If you're pregnant for the first time, I have a feeling you've imagined the birth. Water breaking, labor, pain, pushing, then having a baby.
The doctor will place the baby in your arms, you'll forget the past nine months and all will be well in the world.
Whether or not your birth goes exactly according to your plans, even if you don't have a delivery dream or a plan for the birth, there are a few things that will happen immediately following a hospital birth.
What Happens to Baby Immediately After a Hospital Birth
Once baby is delivered into the world, the hospital staff will check your newborn's overall condition immediately by assessing her Apgar score. If baby is breathing without difficulty, she will likely be returned to your arms and stay there for a few minutes. If baby needs help breathing, she'll be put on a special table in the delivery room where there's an oxygen mask and a heater to keep the baby warm.
Usually, baby's breathing normalizes and she's handed back to mom. In a few cases, she's be brought to the NICU for a while for further observation and assistance.
Baby will be weighed and measured almost immediately after birth. She'll also be thoroughly examined within a few hours after delivery.
What Happens to Mom Immediately After a Hospital Birth
In addition to observing everything listed above, mom has a few things to do!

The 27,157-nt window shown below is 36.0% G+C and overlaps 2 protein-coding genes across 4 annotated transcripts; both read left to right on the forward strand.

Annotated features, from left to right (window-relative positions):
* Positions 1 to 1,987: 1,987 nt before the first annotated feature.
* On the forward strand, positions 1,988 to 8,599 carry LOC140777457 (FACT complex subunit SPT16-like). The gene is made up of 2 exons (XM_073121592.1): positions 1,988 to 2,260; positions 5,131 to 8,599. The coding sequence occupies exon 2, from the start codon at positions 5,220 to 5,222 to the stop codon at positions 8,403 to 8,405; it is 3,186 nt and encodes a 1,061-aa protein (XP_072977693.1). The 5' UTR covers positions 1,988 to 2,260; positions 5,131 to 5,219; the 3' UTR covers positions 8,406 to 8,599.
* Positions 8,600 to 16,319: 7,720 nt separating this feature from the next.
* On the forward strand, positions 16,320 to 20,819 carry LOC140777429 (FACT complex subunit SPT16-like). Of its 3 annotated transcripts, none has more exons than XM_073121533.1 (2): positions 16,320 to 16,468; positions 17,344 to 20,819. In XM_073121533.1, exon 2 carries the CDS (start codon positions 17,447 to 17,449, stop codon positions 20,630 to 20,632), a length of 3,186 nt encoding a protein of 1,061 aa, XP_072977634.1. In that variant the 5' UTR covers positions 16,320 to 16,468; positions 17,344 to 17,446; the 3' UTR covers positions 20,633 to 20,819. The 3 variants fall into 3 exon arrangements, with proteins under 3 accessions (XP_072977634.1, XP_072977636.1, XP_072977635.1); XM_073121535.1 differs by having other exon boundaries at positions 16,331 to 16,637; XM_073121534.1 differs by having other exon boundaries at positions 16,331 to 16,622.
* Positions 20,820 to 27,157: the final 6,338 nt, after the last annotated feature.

The placenta is can be delivered naturally, but it's usually delivered with the help of a drug called synotermetrine. This drug is administered via injection as the baby's body emerges from the birth canal.
Mom's body temperature will drop a few degrees. This may cause extreme shivers as the internal thermostat is reset. The hospital staff should assist you by providing a warm blanket and socks or slippers.
The doctor will examine your body and determine whether or not you need stitches following the birth. An episiotomy must be stitched, but small or minor tears may heal better if they're left alone.
If you plan on breastfeeding, putting your baby to the breast within an hour of delivery increases your chances of breastfeeding success. This doesn't mean that baby will immediately latch–she may not even feel like feeding. Ask your nurse or midwife for assistance, and don't get discouraged if breastfeeding doesn't feel natural or if the first session doesn't feel as you expected.
Finally, it's important to realize that human babies have a bonding instinct. Your baby can recognize your voice at birth and she can focus on your face at up to 10 inches away. If you don't feel that bond right away, don't worry! The most common reason for not feeling a bond between mother and child immediately after birth is simply exhaustion. Rest up, let dad hold the baby and prepare to love your baby after you have a bit of quiet time.
As you're preparing for childbirth, be sure to check out the most important things to pack for labor and delivery!